An ATM should be running off a custom embedded OS targeted for this purpose, not a commodity OS.

    Who is going to write, maintain, and keep secure this custom OS?

    The trouble with custom embedded OS's is that, in spite of the best intentions to limit their scope, they almost always need more features than can be written from scratch by a small team and be obviously secure. So they port code from more commodity OS's. Due to limited resources, the code in the embedded OS tends to fall behind. The porting effort can introduce bugs too that are non-obvious to the guy doing the port because he doesn't fully understand what he is porting.

  • Re: Price? (Score:4, Insightful)

    by icebike (68054) on Thursday January 16, 2014 @11:09PM (#45982143)

    Your spewing FUD.

    Google, Amazon, IBM, and even Microsoft themselves are all HUGE Linux users.
    Big business isn't afraid of Linux.

  • Re: Price? (Score:5, Insightful)

    by MightyMartian (840721) on Thursday January 16, 2014 @11:22PM (#45982209) Journal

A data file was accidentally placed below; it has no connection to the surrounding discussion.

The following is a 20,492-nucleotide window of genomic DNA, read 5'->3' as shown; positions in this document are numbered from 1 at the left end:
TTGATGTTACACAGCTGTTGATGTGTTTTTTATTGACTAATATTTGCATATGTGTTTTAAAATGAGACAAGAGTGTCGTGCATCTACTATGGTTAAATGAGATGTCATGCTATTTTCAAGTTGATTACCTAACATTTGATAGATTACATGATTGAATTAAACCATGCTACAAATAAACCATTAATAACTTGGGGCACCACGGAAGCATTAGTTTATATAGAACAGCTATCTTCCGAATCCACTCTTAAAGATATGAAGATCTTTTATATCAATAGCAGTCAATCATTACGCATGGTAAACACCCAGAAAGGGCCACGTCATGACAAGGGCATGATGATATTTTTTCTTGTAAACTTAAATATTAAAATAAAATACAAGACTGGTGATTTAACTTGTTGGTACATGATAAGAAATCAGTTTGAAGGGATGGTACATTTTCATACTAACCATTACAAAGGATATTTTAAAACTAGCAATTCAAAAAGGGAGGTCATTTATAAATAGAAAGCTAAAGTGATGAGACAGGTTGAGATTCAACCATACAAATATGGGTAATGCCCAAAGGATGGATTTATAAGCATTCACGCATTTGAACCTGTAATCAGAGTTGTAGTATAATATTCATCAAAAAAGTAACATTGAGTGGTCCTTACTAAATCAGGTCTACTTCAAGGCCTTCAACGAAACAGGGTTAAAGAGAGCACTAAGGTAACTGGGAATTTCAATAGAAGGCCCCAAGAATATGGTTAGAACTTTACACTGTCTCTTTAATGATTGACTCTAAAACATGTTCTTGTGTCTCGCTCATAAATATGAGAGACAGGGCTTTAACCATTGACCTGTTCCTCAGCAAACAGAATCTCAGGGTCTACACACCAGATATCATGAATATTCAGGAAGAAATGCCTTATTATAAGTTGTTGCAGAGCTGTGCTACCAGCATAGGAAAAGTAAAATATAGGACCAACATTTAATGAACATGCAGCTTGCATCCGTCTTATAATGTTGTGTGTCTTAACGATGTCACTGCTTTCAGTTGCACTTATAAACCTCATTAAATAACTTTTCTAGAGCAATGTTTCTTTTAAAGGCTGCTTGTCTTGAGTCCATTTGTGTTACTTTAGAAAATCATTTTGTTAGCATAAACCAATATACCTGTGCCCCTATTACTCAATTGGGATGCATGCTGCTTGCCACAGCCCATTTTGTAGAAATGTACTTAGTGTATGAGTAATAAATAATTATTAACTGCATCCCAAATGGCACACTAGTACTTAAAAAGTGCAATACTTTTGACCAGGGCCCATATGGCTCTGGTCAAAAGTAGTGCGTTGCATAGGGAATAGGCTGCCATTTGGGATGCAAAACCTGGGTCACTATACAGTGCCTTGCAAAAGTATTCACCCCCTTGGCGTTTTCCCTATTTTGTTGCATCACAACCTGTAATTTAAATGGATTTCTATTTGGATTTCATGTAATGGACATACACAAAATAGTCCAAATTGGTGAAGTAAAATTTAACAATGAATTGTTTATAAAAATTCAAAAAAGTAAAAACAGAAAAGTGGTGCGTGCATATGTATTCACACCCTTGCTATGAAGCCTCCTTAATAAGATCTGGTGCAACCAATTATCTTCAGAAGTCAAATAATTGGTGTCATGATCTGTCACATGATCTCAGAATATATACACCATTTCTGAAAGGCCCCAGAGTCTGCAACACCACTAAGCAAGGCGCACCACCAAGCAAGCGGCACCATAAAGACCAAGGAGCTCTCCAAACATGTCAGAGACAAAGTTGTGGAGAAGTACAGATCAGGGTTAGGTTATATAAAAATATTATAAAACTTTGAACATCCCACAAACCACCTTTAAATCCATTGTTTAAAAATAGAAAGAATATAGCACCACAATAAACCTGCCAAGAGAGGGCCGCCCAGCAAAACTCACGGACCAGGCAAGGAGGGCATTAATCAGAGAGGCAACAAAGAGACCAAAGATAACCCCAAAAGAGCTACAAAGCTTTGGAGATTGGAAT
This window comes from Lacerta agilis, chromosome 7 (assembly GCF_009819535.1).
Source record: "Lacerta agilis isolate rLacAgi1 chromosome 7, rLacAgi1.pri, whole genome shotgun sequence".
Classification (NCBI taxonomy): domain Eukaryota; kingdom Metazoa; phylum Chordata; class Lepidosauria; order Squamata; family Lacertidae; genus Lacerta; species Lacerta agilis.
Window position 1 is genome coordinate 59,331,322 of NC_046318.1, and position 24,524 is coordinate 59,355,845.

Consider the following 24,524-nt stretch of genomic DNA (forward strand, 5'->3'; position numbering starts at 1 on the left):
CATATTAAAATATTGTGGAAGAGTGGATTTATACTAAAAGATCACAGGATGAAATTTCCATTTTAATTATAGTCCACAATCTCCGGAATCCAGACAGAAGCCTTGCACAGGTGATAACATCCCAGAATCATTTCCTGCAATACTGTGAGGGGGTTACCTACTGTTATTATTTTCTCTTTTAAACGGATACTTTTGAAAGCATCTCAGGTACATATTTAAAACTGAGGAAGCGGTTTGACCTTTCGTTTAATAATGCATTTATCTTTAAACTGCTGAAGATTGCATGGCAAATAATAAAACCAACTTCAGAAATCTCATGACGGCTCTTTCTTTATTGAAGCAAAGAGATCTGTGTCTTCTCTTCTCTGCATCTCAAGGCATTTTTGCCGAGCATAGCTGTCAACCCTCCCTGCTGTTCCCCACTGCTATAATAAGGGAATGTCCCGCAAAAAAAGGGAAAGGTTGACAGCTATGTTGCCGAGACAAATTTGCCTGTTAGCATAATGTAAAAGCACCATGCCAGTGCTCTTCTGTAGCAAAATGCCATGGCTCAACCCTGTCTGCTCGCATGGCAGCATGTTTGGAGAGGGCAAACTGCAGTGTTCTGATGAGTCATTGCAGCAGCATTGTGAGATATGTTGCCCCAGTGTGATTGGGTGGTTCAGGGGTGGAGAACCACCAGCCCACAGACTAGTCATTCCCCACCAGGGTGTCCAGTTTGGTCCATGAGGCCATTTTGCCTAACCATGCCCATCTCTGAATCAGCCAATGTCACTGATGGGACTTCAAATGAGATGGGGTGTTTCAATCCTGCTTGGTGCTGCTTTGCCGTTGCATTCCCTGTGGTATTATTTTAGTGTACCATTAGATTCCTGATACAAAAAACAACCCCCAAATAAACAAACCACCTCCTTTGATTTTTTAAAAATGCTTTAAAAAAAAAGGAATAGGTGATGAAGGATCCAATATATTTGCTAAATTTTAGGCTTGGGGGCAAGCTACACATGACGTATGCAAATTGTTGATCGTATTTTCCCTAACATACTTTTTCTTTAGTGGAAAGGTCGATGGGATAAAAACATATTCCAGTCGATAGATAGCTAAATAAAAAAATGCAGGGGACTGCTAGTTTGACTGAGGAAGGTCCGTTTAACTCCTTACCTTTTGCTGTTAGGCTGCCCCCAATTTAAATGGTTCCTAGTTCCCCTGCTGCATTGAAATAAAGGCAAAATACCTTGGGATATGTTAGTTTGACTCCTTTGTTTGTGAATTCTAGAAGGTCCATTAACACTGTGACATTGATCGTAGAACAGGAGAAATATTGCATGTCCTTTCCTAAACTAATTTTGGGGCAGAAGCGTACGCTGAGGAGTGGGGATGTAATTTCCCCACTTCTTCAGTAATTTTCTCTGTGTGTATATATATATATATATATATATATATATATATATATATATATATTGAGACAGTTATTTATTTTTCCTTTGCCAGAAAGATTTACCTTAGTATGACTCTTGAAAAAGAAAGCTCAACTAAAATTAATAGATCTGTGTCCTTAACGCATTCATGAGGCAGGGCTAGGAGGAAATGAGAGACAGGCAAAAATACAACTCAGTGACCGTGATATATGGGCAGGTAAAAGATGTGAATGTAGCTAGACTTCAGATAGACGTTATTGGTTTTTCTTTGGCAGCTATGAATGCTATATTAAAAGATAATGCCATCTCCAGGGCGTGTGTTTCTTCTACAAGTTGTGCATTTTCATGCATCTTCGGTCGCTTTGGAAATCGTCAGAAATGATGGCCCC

What a load of shit. Some of the biggest corporations in the world use Linux.

    IBM demonstrated quite nicely what happens when some patent troll tries to shut down Linux.

  • Re:Price? (Score:5, Insightful)

    by anubi (640541) on Thursday January 16, 2014 @11:56PM (#45982431) Journal
    This whole affair of what platforms to use puzzles me greatly. I am of the opinion that the selection process has everything to do with politics and little to do with substance.

    I feel a lot of it has to do with a corporate mentality of holding everything blameless with contracts which have to be signed off on before the business will do anything. "Hold Harmless" seems the byword of the day.

    I have tried to use Micrium's uC/OS [micrium.com] products, based mostly on their certifications for mission critical affairs such as aircraft and life support [micrium.com]. For me, this thing is like a "Super Arduino" for embedded applications.

    Business will pay for people to play down everything the "leadership" type does not understand, and personal experience tells me that if I do not recommend Microsoft, I will not get the job. Regardless of my belief and experiences to the contrary. Its been my observation that once one gets high enough in corporate hierarchy, one is forced to play CYA, and the only way to play is find someone else to pin the blame on if things go sour - better yet be able to blame someone big - so the guy who hired them does not take the fall for it.

    There seems to be a trivial amount of effort expended to mitigate the probability of a breach in the first place.

    I am not trying to shill for Micrium - I just like their product and their philosophies of supporting an OS. It is all quite well documented [amazon.com] ( link to the book I use all the time ).